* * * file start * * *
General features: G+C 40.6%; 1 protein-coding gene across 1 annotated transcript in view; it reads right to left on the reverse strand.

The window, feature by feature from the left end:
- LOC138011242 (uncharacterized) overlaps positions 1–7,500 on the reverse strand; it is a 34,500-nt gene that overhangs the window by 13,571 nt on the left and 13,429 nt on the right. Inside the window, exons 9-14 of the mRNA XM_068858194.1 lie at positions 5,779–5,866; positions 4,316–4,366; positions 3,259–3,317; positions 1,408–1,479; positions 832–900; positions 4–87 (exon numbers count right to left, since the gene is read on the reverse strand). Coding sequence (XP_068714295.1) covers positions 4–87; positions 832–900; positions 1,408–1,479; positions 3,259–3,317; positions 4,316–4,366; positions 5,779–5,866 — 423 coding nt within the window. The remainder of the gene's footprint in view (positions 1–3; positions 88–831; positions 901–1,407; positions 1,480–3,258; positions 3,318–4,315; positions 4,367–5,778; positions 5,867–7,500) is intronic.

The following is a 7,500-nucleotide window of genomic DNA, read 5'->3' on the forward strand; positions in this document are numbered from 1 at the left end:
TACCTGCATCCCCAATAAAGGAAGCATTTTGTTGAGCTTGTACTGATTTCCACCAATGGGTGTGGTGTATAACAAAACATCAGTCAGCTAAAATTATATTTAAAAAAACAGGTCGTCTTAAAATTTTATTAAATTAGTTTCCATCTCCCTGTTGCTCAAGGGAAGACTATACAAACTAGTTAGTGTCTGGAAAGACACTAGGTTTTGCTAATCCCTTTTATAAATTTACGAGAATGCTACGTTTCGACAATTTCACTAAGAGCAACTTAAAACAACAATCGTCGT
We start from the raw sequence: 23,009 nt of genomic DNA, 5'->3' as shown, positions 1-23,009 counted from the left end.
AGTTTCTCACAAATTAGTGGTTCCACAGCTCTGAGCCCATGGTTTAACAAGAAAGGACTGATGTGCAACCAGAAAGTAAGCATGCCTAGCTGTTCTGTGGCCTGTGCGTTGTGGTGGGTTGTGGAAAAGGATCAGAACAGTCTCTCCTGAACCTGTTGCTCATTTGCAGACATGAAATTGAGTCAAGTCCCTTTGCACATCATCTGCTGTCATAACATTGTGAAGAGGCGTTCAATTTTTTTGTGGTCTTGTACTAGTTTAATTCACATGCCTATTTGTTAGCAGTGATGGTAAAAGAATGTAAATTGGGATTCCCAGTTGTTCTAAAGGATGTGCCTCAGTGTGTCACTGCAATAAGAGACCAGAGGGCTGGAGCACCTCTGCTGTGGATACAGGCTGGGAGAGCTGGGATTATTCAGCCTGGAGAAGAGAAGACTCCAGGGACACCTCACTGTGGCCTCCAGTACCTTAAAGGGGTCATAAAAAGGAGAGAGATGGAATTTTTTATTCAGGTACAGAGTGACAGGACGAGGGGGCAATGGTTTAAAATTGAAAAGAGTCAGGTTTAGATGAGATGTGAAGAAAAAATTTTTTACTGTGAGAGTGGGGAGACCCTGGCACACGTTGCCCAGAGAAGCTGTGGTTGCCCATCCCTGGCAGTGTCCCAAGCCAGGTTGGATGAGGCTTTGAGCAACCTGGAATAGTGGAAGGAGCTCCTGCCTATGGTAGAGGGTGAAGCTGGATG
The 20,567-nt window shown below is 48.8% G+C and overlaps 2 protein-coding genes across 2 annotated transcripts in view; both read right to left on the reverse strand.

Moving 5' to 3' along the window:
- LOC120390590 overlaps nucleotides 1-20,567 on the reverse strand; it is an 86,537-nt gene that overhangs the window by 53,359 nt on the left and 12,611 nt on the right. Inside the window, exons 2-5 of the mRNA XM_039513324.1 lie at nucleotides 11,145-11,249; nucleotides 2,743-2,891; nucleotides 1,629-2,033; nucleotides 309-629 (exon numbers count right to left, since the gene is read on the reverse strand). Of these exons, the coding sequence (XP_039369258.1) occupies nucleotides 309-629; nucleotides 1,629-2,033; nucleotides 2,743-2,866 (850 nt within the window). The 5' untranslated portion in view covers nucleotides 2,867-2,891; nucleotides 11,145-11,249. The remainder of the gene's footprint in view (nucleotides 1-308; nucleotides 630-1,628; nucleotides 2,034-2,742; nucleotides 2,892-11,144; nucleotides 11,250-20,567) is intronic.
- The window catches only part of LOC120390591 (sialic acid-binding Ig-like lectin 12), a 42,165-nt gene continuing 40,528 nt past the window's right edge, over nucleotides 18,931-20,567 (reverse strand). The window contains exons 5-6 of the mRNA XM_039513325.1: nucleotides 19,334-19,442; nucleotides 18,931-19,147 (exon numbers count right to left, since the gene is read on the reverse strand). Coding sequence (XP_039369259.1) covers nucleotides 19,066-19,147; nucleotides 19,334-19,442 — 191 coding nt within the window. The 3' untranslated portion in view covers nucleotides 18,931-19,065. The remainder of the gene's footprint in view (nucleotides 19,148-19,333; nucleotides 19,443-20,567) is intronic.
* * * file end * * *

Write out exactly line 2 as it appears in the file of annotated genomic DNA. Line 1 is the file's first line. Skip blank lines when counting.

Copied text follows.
The window, feature by feature from the left end: